The Disney animation movie Mulan (1998) shows perfectly how gender is not a one-way street. The movie begins with Mulan entering the Chinese army to fight for her family and prevent her father from going to war. It is there, where she meets the handsome army commander Shang that is trying to prepare the group to fight against the Huns.
On their journey, Mulan and Shang learn to trust and be there for each other. While all of this is developing Mulan is pretending to be a man to be able to be accepted in the army in the first place.
Although we never explicitly see Shang having feelings for Mulan before he gets to know that she is a woman we see their relationship strengthening during the story. The question that Mulan is asking him after he acts differently around her, “You said you trust Ping. Why is Mulan any different?”,(Ping being her undercover male name) underlines the triviality of gender when it comes to human connection, in particular love.
There are multiple moments where the intimacy of their relationship is getting hinted at even before Shang finds out that Mulan has been a woman all along. His admiration after Mulan proves him wrong and overseeds his expectation or his concern over her after she gets wounded are just some of many examples.
Consequently, fans were very upset when Disney announced that General Li Shang would not be part of the new Live-Action Remake of the movie. It was a decision that minimised queer representation in the media and disappointed viewers that were looking up to their fictional childhood role models.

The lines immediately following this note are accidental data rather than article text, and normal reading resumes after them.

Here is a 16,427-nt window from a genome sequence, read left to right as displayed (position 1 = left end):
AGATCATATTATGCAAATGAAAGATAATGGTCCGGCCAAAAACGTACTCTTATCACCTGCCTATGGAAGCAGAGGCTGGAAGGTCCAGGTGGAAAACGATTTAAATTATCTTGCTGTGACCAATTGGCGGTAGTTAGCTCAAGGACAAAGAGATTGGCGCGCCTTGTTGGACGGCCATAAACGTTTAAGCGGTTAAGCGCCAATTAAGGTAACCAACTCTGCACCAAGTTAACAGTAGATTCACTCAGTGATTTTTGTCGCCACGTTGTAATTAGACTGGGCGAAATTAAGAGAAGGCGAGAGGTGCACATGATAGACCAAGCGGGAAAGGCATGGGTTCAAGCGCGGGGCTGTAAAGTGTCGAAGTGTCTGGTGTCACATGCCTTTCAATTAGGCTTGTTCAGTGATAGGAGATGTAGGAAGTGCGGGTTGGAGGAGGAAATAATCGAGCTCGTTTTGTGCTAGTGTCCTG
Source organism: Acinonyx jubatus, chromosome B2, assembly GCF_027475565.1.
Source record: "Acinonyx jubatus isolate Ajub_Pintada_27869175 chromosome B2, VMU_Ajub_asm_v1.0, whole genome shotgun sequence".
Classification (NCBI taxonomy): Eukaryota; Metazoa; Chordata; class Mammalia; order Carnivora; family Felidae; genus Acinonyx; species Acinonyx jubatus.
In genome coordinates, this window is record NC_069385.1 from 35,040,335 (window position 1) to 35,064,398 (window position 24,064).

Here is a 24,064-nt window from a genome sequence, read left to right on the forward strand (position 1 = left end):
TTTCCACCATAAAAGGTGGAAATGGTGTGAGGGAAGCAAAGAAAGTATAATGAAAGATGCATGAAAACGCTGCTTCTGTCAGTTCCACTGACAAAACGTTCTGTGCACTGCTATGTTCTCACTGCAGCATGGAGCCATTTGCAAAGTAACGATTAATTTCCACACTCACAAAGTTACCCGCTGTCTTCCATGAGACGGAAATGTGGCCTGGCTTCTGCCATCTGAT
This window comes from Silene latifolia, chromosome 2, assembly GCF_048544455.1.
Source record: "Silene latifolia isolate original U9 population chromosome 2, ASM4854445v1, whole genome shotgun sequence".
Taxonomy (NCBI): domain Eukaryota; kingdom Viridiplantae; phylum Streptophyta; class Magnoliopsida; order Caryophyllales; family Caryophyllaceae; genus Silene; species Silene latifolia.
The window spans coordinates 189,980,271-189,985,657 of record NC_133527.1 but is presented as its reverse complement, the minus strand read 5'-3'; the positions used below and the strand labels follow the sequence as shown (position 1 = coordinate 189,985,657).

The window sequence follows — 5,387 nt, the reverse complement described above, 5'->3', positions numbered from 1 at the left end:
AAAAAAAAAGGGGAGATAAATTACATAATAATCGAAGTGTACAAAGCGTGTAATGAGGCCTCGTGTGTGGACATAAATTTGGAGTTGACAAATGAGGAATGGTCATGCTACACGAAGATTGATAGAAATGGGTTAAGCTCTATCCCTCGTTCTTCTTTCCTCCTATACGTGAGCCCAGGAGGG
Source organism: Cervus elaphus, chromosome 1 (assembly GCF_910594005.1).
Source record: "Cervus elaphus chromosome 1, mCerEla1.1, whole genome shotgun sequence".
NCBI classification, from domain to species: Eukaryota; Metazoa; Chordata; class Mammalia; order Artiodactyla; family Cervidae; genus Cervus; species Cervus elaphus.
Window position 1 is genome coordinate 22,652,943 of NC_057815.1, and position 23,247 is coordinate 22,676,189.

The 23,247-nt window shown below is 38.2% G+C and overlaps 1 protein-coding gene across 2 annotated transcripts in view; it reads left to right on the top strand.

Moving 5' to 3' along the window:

Mulan not only was the first movie in my childhood that made me understand that it is possible to fight for your own believes no matter what obstacles you might face as a woman but also enhanced the insignificance of labels, especially in matters of the heart.
Throughout the movie, we see both Mulan and Shang struggle in their own ways. Mulan tries to prove that she can fight in the army, regardless of her gender, and Shang attempts to train a whole group for the first time, with the pressure of making a name for himself and protecting the country.
Their relationship is based on respect, trust and solidarity before love is even a matter of discussion. Both stay true to their characters and beliefs at the end and impress each other with their dedication to fight for the right cause. The love story is not the centre of attention. Moreover, the film accentuates the personal development that both characters go through. The movie is about finding yourself in a world where everyone tells you who you should be.
Furthermore, Mulan suggests her fellow soldiers dress up as women and in order to get access to the attacked palace in that way. She challenges traditional roles once again and is able to protect the dynasty by thinking outside of the box. This is one of the turning points in the movie where the past actions of the protagonist are mirrored. She shows the men that her cross-dressing had a purpose.
No matter how old I am this movie reminds me of never giving up and staying true to myself. Before I was aware of the label “queer” this film showed me that love is not defined by gender or sex. Love unites and is meant to challenge our pre-existing prejudices and attitudes. It is meant to broaden our horizons and takedown borders. If a Disney movie can do that, so can we! Don’t you agree?
(Featured Image Credit: Ksenia Degtyareva)